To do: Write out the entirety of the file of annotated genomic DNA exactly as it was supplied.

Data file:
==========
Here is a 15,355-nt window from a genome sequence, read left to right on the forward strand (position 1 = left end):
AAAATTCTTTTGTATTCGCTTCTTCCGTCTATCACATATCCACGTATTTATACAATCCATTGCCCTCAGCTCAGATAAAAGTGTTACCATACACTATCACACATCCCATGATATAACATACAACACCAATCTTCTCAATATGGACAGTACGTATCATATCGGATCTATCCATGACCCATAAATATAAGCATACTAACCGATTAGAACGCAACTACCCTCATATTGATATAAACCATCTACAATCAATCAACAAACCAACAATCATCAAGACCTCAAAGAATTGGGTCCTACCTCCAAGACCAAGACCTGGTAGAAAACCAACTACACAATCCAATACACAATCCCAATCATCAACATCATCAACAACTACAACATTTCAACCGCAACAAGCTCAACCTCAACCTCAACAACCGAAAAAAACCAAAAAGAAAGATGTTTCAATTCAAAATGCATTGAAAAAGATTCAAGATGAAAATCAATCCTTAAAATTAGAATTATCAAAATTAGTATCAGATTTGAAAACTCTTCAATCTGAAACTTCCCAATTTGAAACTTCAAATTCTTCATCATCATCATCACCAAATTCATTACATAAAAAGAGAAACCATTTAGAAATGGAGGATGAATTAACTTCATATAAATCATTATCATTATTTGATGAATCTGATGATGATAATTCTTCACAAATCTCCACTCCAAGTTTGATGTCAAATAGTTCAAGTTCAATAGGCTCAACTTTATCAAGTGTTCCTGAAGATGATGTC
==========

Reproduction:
Here is a 15,355-nt window from a genome sequence, read left to right on the forward strand (position 1 = left end):
AAAATTCTTTTGTATTCGCTTCTTCCGTCTATCACATATCCACGTATTTATACAATCCATTGCCCTCAGCTCAGATAAAAGTGTTACCATACACTATCACACATCCCATGATATAACATACAACACCAATCTTCTCAATATGGACAGTACGTATCATATCGGATCTATCCATGACCCATAAATATAAGCATACTAACCGATTAGAACGCAACTACCCTCATATTGATATAAACCATCTACAATCAATCAACAAACCAACAATCATCAAGACCTCAAAGAATTGGGTCCTACCTCCAAGACCAAGACCTGGTAGAAAACCAACTACACAATCCAATACACAATCCCAATCATCAACATCATCAACAACTACAACATTTCAACCGCAACAAGCTCAACCTCAACCTCAACAACCGAAAAAAACCAAAAAGAAAGATGTTTCAATTCAAAATGCATTGAAAAAGATTCAAGATGAAAATCAATCCTTAAAATTAGAATTATCAAAATTAGTATCAGATTTGAAAACTCTTCAATCTGAAACTTCCCAATTTGAAACTTCAAATTCTTCATCATCATCATCACCAAATTCATTACATAAAAAGAGAAACCATTTAGAAATGGAGGATGAATTAACTTCATATAAATCATTATCATTATTTGATGAATCTGATGATGATAATTCTTCACAAATCTCCACTCCAAGTTTGATGTCAAATAGTTCAAGTTCAATAGGCTCAACTTTATCAAGTGTTCCTGAAGATGATGTC